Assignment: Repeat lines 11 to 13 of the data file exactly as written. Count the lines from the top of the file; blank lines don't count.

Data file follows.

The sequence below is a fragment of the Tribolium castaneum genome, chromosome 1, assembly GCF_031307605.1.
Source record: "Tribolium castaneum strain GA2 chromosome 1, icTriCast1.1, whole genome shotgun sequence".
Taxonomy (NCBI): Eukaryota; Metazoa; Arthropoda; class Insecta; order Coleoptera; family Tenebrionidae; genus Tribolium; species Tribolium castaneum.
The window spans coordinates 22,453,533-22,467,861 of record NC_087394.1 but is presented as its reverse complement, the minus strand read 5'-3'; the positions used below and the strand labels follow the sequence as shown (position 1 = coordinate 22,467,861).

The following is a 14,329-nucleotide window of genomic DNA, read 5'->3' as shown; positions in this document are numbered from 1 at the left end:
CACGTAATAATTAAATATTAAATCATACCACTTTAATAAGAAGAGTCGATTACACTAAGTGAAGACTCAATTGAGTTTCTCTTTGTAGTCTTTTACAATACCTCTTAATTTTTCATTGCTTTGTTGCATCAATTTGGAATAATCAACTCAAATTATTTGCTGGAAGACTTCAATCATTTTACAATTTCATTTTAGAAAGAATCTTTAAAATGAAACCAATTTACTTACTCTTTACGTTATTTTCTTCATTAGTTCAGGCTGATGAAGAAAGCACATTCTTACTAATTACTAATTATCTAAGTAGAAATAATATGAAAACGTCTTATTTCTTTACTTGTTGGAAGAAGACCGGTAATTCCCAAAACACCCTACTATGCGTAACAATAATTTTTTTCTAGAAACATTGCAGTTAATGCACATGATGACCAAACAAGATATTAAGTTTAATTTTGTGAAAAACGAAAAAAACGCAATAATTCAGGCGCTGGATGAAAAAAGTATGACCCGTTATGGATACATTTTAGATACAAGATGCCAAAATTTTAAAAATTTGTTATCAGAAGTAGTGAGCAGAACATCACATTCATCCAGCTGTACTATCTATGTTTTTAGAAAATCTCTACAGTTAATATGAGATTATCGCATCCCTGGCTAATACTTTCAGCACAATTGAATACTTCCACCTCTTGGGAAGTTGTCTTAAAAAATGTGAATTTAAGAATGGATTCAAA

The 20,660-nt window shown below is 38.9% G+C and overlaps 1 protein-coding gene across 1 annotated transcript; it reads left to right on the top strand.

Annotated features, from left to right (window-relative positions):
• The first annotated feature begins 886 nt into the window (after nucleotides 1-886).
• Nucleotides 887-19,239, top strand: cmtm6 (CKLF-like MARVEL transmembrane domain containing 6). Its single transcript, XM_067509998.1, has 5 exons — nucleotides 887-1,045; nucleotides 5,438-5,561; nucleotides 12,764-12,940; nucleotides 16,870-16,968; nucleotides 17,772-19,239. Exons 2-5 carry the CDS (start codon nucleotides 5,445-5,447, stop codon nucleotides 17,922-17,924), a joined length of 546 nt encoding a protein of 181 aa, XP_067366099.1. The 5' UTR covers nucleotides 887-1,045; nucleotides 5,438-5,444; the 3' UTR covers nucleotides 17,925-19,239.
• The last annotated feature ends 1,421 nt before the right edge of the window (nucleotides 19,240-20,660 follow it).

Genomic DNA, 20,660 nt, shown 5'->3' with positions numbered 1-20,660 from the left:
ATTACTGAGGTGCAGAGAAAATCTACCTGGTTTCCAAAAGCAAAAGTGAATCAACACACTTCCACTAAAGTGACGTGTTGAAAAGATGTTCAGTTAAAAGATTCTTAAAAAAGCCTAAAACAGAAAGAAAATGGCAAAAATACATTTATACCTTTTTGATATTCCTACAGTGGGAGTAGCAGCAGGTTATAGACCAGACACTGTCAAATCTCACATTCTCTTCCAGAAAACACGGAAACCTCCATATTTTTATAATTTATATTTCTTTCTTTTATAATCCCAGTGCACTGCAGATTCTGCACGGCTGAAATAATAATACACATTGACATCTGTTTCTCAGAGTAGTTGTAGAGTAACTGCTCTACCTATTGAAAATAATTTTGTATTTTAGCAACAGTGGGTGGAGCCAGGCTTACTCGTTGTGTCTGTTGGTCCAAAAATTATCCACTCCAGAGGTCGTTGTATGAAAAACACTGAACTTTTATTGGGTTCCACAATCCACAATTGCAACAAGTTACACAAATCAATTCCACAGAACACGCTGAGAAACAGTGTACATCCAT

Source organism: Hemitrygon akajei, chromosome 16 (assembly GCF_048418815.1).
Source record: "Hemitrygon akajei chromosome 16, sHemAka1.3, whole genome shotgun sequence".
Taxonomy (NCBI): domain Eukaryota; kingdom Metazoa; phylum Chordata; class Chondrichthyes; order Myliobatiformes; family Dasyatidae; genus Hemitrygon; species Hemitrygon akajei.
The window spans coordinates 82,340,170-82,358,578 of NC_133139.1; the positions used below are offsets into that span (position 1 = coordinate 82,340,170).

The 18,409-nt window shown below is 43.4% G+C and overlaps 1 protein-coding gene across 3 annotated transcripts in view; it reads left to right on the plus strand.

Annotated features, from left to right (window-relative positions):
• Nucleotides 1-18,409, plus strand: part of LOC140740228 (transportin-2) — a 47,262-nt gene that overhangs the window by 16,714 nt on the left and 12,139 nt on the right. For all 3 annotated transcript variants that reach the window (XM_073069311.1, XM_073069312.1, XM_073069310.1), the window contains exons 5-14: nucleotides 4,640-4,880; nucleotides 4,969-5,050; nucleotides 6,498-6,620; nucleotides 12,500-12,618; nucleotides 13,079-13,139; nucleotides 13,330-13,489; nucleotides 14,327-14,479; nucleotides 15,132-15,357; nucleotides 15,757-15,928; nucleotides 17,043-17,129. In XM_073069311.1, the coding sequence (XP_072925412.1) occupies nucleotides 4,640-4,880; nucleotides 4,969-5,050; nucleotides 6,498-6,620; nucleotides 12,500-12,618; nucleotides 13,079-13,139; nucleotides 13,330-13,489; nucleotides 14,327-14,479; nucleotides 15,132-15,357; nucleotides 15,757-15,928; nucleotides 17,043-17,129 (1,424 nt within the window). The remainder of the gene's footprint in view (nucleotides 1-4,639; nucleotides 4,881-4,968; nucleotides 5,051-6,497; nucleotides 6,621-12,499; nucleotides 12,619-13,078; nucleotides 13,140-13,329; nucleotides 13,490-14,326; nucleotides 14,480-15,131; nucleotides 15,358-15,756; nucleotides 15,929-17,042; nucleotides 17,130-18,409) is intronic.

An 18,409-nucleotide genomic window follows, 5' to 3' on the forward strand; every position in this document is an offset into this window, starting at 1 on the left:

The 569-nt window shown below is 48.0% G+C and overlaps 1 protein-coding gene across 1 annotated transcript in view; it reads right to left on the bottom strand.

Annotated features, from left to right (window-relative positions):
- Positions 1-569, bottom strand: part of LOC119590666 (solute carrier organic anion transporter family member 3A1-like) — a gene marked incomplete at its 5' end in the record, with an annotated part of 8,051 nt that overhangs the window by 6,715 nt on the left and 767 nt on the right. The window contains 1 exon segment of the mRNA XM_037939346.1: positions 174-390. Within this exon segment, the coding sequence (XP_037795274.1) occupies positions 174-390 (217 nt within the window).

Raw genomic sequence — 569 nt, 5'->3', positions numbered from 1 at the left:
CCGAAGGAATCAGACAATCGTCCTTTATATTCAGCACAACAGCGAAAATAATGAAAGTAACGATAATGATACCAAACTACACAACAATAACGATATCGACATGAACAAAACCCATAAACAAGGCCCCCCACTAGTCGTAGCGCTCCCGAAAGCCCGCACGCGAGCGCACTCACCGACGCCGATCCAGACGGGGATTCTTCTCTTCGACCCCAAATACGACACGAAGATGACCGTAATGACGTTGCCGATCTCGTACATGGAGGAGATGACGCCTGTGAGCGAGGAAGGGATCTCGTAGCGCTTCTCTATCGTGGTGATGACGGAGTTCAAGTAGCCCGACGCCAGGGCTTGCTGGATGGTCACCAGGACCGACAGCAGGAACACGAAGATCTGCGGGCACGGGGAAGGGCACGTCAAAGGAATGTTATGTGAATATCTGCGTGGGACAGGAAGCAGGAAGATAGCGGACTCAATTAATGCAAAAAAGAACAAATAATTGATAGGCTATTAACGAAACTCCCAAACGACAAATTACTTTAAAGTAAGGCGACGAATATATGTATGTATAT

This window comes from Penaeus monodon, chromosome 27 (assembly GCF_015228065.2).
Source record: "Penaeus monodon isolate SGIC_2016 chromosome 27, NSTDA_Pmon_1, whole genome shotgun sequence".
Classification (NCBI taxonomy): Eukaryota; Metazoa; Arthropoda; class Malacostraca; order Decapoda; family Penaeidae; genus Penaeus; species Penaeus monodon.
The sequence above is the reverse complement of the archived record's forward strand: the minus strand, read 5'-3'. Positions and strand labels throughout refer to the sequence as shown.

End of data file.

• The last annotated feature ends 1,421 nt before the right edge of the window (nucleotides 19,240-20,660 follow it).

Genomic DNA, 20,660 nt, shown 5'->3' with positions numbered 1-20,660 from the left:
ATTACTGAGGTGCAGAGAAAATCTACCTGGTTTCCAAAAGCAAAAGTGAATCAACACACTTCCACTAAAGTGACGTGTTGAAAAGATGTTCAGTTAAAAGATTCTTAAAAAAGCCTAAAACAGAAAGAAAATGGCAAAAATACATTTATACCTTTTTGATATTCCTACAGTGGGAGTAGCAGCAGGTTATAGACCAGACACTGTCAAATCTCACATTCTCTTCCAGAAAACACGGAAACCTCCATATTTTTATAATTTATATTTCTTTCTTTTATAATCCCAGTGCACTGCAGATTCTGCACGGCTGAAATAATAATACACATTGACATCTGTTTCTCAGAGTAGTTGTAGAGTAACTGCTCTACCTATTGAAAATAATTTTGTATTTTAGCAACAGTGGGTGGAGCCAGGCTTACTCGTTGTGTCTGTTGGTCCAAAAATTATCCACTCCAGAGGTCGTTGTATGAAAAACACTGAACTTTTATTGGGTTCCACAATCCACAATTGCAACAAGTTACACAAATCAATTCCACAGAACACGCTGAGAAACAGTGTACATCCAT